In fact the entire 501(c) regime needs an overhaul.

          • Una says:

            All my singing colleagues tell me it’s tough these days, and no less the Met. People have only so much money, audiences are getting older, and audiences too are becoming more selective in what they want to see. Opera North was full for Elisir just recently, but far from full for Andre Chenier. Covent Garden dropped the price of tickets for Gloriana and Wozzeck a couple of years ago and it was still a third empty – a small house in comparison to the Met – and yet another Boheme at £180 and it’s full. Some go to the opera like some go to church – it’s a ritual, but only want to hear what they want to hear. Either way, it’s not easy for the planners. And we have both Paris Opera and ENO on strike.

          • Olassus says:

            Audiences have been getting older and people have had only so much money since the beginning of time.

            If they want Bohème and Elisir, they must suffer Chenier and Wozzeck. It’s called a subscription. It’s the purchase of a season. It’s nothing new.

            These are marketers’, not singers’, responsibilities. Just straighten your wig and nail that D in alt, OK?

          • Janis says:

            Americans without kids and with disposal income and jobs that let them take off work early and who don’t mind driving into the middle of a huge metropolitan area and then paying premium for parking love to go out for the evening. That’s about 0.0004% of us. The rest of us love to think about doing it, but can’t do it.

          • Olassus says:

            Janis, the arts should be accessible regardless of income, pretty much. Just like parks.

            The age groups 25–39 and 25–44 are, as you point out, coping with kids. When they re-emerge, they are gray!

      • Jimbo says:

        Try and get a ticket for the Royal Opera House. The best seats are sold out before general booking.

    • Brian B says:

      Covent Garden (if not ENO), Munich, Wien, are doing just fine, playing to almost 100 capacity.

      • Tom Kennedy says:

        ENO has sold out Akhnaten, and Flute and Norma are playing to nearly full houses every night.

        • pooroperaman says:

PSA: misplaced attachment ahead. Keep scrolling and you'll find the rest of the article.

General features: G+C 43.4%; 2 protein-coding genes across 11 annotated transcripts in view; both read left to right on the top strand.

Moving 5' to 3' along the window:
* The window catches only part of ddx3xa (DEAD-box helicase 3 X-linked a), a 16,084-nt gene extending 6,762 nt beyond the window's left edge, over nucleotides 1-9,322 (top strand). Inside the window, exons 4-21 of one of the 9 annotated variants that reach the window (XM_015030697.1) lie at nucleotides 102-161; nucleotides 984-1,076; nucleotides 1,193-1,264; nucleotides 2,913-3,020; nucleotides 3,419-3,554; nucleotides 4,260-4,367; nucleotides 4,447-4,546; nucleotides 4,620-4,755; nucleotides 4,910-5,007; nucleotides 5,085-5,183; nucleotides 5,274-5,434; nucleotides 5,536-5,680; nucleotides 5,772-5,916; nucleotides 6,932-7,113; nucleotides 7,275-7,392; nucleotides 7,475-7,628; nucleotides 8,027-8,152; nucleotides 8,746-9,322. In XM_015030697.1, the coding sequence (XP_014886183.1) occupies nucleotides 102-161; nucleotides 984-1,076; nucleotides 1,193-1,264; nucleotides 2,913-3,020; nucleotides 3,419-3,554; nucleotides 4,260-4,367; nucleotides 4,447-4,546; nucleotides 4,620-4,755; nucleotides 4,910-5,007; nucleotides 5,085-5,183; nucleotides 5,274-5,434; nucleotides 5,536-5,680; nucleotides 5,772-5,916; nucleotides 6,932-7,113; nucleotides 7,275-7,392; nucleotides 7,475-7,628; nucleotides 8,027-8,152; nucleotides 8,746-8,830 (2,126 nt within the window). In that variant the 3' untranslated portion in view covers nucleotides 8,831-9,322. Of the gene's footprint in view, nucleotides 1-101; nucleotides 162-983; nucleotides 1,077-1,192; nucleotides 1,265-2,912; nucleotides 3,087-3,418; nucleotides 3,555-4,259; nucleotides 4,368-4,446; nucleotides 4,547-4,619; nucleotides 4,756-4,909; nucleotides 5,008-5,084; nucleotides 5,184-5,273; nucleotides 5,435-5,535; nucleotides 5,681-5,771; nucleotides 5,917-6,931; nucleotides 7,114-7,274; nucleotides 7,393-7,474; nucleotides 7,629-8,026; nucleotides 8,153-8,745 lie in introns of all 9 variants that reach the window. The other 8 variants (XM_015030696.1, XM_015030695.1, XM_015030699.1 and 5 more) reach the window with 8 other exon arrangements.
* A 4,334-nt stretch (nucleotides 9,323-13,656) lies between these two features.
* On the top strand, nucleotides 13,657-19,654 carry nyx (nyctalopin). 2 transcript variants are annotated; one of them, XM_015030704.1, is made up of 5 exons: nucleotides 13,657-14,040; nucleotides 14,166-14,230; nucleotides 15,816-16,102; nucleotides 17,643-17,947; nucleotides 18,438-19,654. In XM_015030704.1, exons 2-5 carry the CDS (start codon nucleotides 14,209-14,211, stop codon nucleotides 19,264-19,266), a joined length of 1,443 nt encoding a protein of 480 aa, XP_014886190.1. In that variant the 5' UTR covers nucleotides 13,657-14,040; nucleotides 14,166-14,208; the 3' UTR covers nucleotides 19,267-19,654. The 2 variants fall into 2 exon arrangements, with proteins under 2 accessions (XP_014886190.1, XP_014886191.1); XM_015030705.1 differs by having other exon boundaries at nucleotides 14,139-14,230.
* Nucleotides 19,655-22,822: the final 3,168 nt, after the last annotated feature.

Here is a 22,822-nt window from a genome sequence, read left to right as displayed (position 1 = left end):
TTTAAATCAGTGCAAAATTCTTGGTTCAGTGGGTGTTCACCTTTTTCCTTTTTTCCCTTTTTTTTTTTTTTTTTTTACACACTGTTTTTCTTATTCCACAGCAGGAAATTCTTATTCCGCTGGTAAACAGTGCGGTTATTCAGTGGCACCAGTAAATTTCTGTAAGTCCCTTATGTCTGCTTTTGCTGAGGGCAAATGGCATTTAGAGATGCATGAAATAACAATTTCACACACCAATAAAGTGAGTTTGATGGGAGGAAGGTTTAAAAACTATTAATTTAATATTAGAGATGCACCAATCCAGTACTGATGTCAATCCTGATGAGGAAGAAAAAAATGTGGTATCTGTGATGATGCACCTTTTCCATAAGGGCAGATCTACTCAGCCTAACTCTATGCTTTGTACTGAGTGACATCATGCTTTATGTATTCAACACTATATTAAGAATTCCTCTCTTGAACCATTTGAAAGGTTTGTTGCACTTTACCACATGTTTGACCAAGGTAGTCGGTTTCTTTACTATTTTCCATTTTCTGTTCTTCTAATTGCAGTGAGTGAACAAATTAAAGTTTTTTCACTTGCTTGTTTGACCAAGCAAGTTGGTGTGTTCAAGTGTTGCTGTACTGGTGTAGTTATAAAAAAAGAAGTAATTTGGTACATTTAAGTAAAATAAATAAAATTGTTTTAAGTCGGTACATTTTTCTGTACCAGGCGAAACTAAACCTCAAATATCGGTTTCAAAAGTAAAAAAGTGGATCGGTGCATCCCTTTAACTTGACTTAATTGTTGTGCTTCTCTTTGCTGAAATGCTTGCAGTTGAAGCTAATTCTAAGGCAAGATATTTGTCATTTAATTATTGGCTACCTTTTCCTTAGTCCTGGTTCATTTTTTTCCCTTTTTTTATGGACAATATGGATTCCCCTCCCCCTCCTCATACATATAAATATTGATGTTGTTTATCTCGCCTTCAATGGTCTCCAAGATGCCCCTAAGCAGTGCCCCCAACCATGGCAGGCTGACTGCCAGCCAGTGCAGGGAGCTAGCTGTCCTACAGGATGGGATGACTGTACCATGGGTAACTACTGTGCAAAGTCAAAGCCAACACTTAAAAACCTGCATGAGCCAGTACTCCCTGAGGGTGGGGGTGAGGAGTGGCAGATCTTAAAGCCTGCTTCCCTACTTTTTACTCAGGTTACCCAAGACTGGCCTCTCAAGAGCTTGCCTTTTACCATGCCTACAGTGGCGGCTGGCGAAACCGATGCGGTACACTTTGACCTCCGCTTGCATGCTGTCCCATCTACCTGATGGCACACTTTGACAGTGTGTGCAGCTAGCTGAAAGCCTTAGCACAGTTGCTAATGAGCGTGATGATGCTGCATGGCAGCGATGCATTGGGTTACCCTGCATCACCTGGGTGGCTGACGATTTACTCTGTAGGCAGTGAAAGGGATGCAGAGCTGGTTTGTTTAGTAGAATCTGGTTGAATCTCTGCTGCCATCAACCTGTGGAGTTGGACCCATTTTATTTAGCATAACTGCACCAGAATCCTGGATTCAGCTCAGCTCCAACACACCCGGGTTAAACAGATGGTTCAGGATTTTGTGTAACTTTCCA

‘Flute and Norma are playing to nearly full houses every night.’

          Only because they’re heavily papered. So much papering goes on at the Coliseum that they could open a branch of Smiths in the foyer.

    • Trevor Neal says:

      Really? Sarasota Opera sold out 12 performances of AIDA and had to add a 13th. And that’s just one example. The problem is Mr. Gelbs inability truly understand the want of the audience base. He has failed to give the people what they want and in return they are not coming.

  • PaulD says:

    This is the third run of this production in as many years. You cannot expect your customers (which is already a limited base) to shell out big dollars for the same thing year after year. That could explain the half empty house.

    • juliet solomon says:

      #Specially when it’s Elisir D’Amore – once is more than enough. What about the real operas?

  • Colin Reed says:

    This is a seemingly pointless post. The photograph has no context. Box office figures would either back up the opinion or refute it. Either way, showing a limited area of seating with no idea of how long before the performance starts it was taken, is a bit red top!

    • Frankster says:

      Read the comments. One of America’s most respected critics (Bernheimer) was there that night and confirmed the large number of empty seats. This is not OK, it is not normal and ticket income is a major part of the Met budget.

    • Una says:

      Forget about the photo, but the rest isn’t pointless.

  • TC says:

    The subscriber base system is outmoded. I have subscribed to opera and theater companies in town, and often wound up having to exchange tickets due to various schedule conflicts. It was simply easier to buy tickets closer to the dates of the performances. I think there has to be a lot of incentives to get younger people to subscribe nowadays — scarcity of tickets for one; missing out on performance(s) because it is sold out. That’s perhaps rarer in opera and most theater now (except HAMILTON which is sui generis).

    I do think the Gelb is doing a good job of bringing interesting productions to the Met (Butterfly, Parsifal, Carmen, Pag). He needs to balance what will please older, conservative audience with what will also intrigue younger audiences. That’s quite a juggling act to pull off. Compare the Met’s new MANON LESCAUT with Munich’s ‘out-there’ production. I can only imagine what the reaction would have been to the Oompa Loompa/Planet of the Apes chorus at the Met. And sorry for some of you traditionalists, but a lot of those Zefferelli productions were looking pretty dated and stale.

  • David Boxwell says:

    The house is too big now. Shut it down, carve it into two smaller spaces (say 1800 seats in one–call it the MainStage, and 400 in another, a place for contemporary and Baroque productions).

  • Michael B says:

    As an outsider (Australian, but I see quite a bit of opera internationally too), the interesting thing is that several of the comments imply that many Met productions are regarded as challenging/contemporary.

    I’ve not been to a house anywhere that does more of the ‘traditional’ style productions than the Met does. For every ‘bad’ contemporary production at the Met, I’ve probably seen three ‘bad’ traditional productions (to my taste).